Thursday, May 17, 2007

The Doctor, Thankfully, Is In The House

I've found the tempest over Ron Paul during the past few days interesting and amusing. From reading some of the usual suspects, it's clear that Paul represents a special sort of threat and that the "word" is out to take him down. LGF removed him from its straw polls. NRO's Corner put Star Trek on hold -- this must be really important! -- and spent yesterday on red alert. Over at Hugh Hewitt's site, Paul is a "crackpot" albeit one deserving of more attention than any other candidate in Dean Barnett's post-debate recap. For a candidate with no chance of winning, they're certainly putting a lot of effort into it, aren't they?

Regular readers probably know I'm a fan of Dr. Paul's (no emails on the differences between libertarians and conservatives, please). I've mentioned or quoted him here and there over the past few years, usually in reference to monetary policy. Without getting into a longer post, I think his well-known opinions on that subject are behind part of the effort to discredit him, even if the water carriers tasked with the job don't understand that. Congressman Paul asking a few pointed questions of Ben Bernanke in an untelevised session is one thing. Candidate Paul questioning monetary policy on primetime television is quite another.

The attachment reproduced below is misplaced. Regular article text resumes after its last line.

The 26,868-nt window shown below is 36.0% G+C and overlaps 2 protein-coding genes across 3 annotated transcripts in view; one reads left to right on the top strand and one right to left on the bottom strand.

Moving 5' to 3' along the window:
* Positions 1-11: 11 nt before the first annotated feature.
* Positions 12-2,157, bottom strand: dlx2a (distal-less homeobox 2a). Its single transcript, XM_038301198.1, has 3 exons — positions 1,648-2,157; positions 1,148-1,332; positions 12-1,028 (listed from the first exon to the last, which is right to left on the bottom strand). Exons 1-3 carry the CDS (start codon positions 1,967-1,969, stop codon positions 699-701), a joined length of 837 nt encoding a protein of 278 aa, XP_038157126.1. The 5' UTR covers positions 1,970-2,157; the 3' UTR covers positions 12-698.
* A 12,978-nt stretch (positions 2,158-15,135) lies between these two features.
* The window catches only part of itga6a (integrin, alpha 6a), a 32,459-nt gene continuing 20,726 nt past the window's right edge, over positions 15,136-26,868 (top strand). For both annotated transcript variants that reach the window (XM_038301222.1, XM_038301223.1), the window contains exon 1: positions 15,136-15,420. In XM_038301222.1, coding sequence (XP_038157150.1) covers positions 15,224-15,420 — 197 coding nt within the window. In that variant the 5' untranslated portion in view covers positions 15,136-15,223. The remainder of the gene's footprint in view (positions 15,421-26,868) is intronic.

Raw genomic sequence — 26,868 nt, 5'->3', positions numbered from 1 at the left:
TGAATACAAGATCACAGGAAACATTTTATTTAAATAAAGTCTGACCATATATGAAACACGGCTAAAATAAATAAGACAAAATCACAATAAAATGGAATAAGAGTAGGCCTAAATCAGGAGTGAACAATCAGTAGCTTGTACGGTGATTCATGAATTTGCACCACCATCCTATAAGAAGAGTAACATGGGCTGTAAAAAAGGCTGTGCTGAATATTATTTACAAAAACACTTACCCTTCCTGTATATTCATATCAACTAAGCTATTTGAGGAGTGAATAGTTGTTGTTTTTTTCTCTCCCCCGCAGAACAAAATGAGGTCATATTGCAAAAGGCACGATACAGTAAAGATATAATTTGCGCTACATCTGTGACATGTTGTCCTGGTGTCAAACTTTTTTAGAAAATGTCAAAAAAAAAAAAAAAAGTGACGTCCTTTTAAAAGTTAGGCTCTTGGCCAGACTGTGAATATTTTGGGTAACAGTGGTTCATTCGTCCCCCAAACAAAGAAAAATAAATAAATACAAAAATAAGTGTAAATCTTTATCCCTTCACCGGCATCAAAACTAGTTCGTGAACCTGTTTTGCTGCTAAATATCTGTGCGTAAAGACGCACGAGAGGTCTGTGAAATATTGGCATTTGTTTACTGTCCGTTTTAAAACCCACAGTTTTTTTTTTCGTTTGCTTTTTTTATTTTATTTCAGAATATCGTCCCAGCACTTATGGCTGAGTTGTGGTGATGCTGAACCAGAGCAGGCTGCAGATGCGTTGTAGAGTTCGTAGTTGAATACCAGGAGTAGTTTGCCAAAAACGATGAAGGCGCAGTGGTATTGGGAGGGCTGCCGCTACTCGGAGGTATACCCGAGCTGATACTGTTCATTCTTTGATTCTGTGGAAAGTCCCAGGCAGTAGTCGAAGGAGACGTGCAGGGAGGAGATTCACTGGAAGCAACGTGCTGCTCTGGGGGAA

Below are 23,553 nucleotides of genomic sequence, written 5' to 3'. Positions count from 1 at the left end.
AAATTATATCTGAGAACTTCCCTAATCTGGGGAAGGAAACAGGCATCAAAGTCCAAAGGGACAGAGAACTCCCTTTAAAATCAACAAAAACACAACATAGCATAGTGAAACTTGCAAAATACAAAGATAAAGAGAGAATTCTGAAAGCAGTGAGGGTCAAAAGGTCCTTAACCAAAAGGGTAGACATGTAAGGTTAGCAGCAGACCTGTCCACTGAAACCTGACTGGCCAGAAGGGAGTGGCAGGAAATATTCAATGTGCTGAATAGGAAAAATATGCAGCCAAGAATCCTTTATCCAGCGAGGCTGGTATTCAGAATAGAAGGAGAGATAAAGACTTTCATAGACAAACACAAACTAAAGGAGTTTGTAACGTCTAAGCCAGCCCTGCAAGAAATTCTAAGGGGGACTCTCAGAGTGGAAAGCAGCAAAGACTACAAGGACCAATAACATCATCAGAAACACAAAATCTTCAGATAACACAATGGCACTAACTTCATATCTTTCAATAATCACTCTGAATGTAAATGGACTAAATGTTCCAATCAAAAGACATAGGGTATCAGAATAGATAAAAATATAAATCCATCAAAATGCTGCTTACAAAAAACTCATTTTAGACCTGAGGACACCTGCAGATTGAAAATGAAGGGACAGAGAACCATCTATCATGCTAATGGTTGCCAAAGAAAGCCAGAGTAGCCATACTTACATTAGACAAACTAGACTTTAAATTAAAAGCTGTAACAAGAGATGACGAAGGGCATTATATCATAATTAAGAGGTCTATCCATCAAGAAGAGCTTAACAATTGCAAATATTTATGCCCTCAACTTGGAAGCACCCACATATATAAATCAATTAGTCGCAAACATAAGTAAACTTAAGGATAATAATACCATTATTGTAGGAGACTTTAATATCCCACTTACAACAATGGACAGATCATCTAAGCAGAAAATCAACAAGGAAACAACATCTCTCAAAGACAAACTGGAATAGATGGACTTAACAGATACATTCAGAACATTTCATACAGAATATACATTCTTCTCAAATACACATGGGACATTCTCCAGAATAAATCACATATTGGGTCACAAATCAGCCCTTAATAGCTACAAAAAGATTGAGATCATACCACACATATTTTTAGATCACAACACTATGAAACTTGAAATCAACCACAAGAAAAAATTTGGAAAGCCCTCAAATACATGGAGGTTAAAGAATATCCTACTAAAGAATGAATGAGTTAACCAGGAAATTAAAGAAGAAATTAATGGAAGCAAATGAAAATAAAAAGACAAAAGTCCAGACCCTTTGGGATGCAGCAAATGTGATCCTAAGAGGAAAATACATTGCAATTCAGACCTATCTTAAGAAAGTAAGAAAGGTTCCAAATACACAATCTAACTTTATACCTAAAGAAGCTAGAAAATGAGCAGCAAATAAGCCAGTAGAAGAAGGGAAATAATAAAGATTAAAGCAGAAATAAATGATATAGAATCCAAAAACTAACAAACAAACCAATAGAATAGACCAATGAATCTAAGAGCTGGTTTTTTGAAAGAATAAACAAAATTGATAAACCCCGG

I won't be posting much about Ron Paul during this campaign. The highest office he'll ever hold is probably his current one, and that frustrates me just as it does his more ardent supporters. But his continued presence as a candidate is important as a public service if nothing else. That's confirmed by the strangely disproportionate attention he's getting from the Titular Right. Paul is their mirror, an unsettling reminder of what they've become during the past six years.

I have no doubt they'll keep trying to break that mirror, which is why Paul should keep doing exactly what he's doing.


Blogger DBB said...

It is utterly amazing to see how afraid the GOP powers-that-be are of a voice of reason. Hell, they are TERRIFIED.

5/17/2007 10:50 AM  
Anonymous Anonymous said...

I had to laugh.

The right-wingers are all going nutz discrediting him.

Bin Laden DID say that the US prescence in Saudi Arabia was one of the reasons behind the attacks. In fact he offered a truce if we pulled them out (along with two other things)

Maybe the NRO thinks of Bin Laden as Kahn...when he was imprisoned on the planet so that he could make a comeback for ST2

5/17/2007 10:55 AM  
Anonymous Jeff in Texas said...